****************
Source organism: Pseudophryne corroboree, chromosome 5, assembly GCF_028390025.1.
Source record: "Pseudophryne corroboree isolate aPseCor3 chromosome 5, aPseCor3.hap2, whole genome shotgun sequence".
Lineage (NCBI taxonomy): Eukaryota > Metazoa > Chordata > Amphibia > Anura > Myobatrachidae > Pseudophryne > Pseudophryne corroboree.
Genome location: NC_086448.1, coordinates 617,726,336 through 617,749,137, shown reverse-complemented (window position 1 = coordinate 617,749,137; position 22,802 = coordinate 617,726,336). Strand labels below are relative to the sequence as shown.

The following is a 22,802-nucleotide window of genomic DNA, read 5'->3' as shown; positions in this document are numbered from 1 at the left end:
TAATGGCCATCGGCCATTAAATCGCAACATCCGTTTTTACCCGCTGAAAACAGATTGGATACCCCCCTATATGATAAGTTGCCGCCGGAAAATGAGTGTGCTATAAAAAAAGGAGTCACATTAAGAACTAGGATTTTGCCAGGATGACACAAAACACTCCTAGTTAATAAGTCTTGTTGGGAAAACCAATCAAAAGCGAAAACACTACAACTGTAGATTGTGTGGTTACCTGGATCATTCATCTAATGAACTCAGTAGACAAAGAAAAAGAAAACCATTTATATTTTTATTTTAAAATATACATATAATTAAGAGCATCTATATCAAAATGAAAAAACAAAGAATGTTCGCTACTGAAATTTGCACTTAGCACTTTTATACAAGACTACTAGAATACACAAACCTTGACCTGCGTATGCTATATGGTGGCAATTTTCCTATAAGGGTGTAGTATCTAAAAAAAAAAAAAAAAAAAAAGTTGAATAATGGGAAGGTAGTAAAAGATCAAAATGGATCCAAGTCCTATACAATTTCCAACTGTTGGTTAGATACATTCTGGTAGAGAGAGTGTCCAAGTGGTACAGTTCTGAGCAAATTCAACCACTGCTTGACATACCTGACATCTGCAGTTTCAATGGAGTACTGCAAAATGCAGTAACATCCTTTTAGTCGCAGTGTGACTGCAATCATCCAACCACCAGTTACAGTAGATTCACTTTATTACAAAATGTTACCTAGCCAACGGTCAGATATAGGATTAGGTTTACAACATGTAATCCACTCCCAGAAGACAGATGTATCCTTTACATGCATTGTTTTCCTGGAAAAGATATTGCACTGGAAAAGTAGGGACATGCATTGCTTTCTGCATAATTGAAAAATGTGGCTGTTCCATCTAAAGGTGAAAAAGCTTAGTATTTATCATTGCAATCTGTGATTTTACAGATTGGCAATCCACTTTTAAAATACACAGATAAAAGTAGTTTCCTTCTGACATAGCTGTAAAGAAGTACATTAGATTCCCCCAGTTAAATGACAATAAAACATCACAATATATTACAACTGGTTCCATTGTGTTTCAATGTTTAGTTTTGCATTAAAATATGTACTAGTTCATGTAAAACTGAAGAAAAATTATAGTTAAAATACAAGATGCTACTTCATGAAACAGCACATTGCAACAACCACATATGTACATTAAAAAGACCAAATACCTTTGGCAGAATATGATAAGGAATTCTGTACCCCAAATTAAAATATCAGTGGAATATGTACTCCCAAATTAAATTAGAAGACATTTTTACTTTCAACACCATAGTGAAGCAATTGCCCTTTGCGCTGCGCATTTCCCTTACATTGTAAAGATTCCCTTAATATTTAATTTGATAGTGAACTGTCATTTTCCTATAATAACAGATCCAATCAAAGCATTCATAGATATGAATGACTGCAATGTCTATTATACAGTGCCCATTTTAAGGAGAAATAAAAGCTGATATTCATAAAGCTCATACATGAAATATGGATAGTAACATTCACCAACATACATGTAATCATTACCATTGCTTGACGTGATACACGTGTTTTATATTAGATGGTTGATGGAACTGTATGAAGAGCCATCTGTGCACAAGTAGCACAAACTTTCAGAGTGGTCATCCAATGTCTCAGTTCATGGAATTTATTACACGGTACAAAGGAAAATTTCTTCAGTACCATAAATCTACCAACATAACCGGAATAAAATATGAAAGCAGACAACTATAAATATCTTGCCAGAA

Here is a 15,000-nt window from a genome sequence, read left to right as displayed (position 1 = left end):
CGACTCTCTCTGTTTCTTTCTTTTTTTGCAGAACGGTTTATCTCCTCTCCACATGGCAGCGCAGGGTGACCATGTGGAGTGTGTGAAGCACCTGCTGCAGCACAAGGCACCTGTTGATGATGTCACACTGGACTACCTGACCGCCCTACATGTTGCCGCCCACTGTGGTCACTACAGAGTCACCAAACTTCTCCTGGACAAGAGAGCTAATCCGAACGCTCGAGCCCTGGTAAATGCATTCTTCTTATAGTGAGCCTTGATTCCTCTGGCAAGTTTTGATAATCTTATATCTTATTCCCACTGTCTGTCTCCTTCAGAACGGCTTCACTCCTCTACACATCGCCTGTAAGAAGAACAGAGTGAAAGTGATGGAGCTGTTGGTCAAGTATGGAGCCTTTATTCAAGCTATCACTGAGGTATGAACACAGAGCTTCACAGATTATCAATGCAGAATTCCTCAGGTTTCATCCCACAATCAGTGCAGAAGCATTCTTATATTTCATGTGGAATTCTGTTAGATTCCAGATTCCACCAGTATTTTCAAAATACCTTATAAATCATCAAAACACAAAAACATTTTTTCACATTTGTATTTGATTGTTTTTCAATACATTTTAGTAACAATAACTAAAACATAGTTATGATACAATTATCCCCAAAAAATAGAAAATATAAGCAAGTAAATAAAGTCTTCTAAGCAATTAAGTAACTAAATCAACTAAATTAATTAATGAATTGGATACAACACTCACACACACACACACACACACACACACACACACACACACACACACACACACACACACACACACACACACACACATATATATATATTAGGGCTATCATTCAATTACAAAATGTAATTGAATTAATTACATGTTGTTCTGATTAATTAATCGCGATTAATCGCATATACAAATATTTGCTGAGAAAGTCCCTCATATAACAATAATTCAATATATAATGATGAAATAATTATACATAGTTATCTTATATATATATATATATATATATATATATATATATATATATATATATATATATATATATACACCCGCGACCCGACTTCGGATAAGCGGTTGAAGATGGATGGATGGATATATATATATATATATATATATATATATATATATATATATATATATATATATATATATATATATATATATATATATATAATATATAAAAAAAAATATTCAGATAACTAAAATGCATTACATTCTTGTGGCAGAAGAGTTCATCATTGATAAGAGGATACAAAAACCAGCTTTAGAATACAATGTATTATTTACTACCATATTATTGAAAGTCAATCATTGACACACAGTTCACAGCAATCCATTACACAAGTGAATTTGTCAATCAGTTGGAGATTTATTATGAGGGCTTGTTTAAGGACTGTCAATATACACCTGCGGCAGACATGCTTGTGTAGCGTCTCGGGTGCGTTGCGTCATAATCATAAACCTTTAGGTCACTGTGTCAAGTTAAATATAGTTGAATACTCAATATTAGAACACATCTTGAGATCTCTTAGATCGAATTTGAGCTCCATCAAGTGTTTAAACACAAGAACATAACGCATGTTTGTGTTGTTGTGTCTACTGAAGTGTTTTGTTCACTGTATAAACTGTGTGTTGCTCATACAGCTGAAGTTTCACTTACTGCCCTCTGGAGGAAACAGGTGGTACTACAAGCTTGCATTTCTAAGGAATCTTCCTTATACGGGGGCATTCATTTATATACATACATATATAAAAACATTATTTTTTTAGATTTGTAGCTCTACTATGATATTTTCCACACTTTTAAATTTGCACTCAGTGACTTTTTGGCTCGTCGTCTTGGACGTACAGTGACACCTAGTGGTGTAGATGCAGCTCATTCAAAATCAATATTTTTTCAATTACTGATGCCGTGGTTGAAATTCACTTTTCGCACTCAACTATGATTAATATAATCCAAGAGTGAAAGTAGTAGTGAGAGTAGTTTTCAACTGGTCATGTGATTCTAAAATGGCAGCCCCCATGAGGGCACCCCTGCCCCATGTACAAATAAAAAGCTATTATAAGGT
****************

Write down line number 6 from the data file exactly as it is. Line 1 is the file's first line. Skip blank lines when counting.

TAATGGCCATCGGCCATTAAATCGCAACATCCGTTTTTACCCGCTGAAAACAGATTGGATACCCCCCTATATGATAAGTTGCCGCCGGAAAATGAGTGTGCTATAAAAAAAGGAGTCACATTAAGAACTAGGATTTTGCCAGGATGACACAAAACACTCCTAGTTAATAAGTCTTGTTGGGAAAACCAATCAAAAGCGAAAACACTACAACTGTAGATTGTGTGGTTACCTGGATCATTCATCTAATGAACTCAGTAGACAAAGAAAAAGAAAACCATTTATATTTTTATTTTAAAATATACATATAATTAAGAGCATCTATATCAAAATGAAAAAACAAAGAATGTTCGCTACTGAAATTTGCACTTAGCACTTTTATACAAGACTACTAGAATACACAAACCTTGACCTGCGTATGCTATATGGTGGCAATTTTCCTATAAGGGTGTAGTATCTAAAAAAAAAAAAAAAAAAAAAGTTGAATAATGGGAAGGTAGTAAAAGATCAAAATGGATCCAAGTCCTATACAATTTCCAACTGTTGGTTAGATACATTCTGGTAGAGAGAGTGTCCAAGTGGTACAGTTCTGAGCAAATTCAACCACTGCTTGACATACCTGACATCTGCAGTTTCAATGGAGTACTGCAAAATGCAGTAACATCCTTTTAGTCGCAGTGTGACTGCAATCATCCAACCACCAGTTACAGTAGATTCACTTTATTACAAAATGTTACCTAGCCAACGGTCAGATATAGGATTAGGTTTACAACATGTAATCCACTCCCAGAAGACAGATGTATCCTTTACATGCATTGTTTTCCTGGAAAAGATATTGCACTGGAAAAGTAGGGACATGCATTGCTTTCTGCATAATTGAAAAATGTGGCTGTTCCATCTAAAGGTGAAAAAGCTTAGTATTTATCATTGCAATCTGTGATTTTACAGATTGGCAATCCACTTTTAAAATACACAGATAAAAGTAGTTTCCTTCTGACATAGCTGTAAAGAAGTACATTAGATTCCCCCAGTTAAATGACAATAAAACATCACAATATATTACAACTGGTTCCATTGTGTTTCAATGTTTAGTTTTGCATTAAAATATGTACTAGTTCATGTAAAACTGAAGAAAAATTATAGTTAAAATACAAGATGCTACTTCATGAAACAGCACATTGCAACAACCACATATGTACATTAAAAAGACCAAATACCTTTGGCAGAATATGATAAGGAATTCTGTACCCCAAATTAAAATATCAGTGGAATATGTACTCCCAAATTAAATTAGAAGACATTTTTACTTTCAACACCATAGTGAAGCAATTGCCCTTTGCGCTGCGCATTTCCCTTACATTGTAAAGATTCCCTTAATATTTAATTTGATAGTGAACTGTCATTTTCCTATAATAACAGATCCAATCAAAGCATTCATAGATATGAATGACTGCAATGTCTATTATACAGTGCCCATTTTAAGGAGAAATAAAAGCTGATATTCATAAAGCTCATACATGAAATATGGATAGTAACATTCACCAACATACATGTAATCATTACCATTGCTTGACGTGATACACGTGTTTTATATTAGATGGTTGATGGAACTGTATGAAGAGCCATCTGTGCACAAGTAGCACAAACTTTCAGAGTGGTCATCCAATGTCTCAGTTCATGGAATTTATTACACGGTACAAAGGAAAATTTCTTCAGTACCATAAATCTACCAACATAACCGGAATAAAATATGAAAGCAGACAACTATAAATATCTTGCCAGAA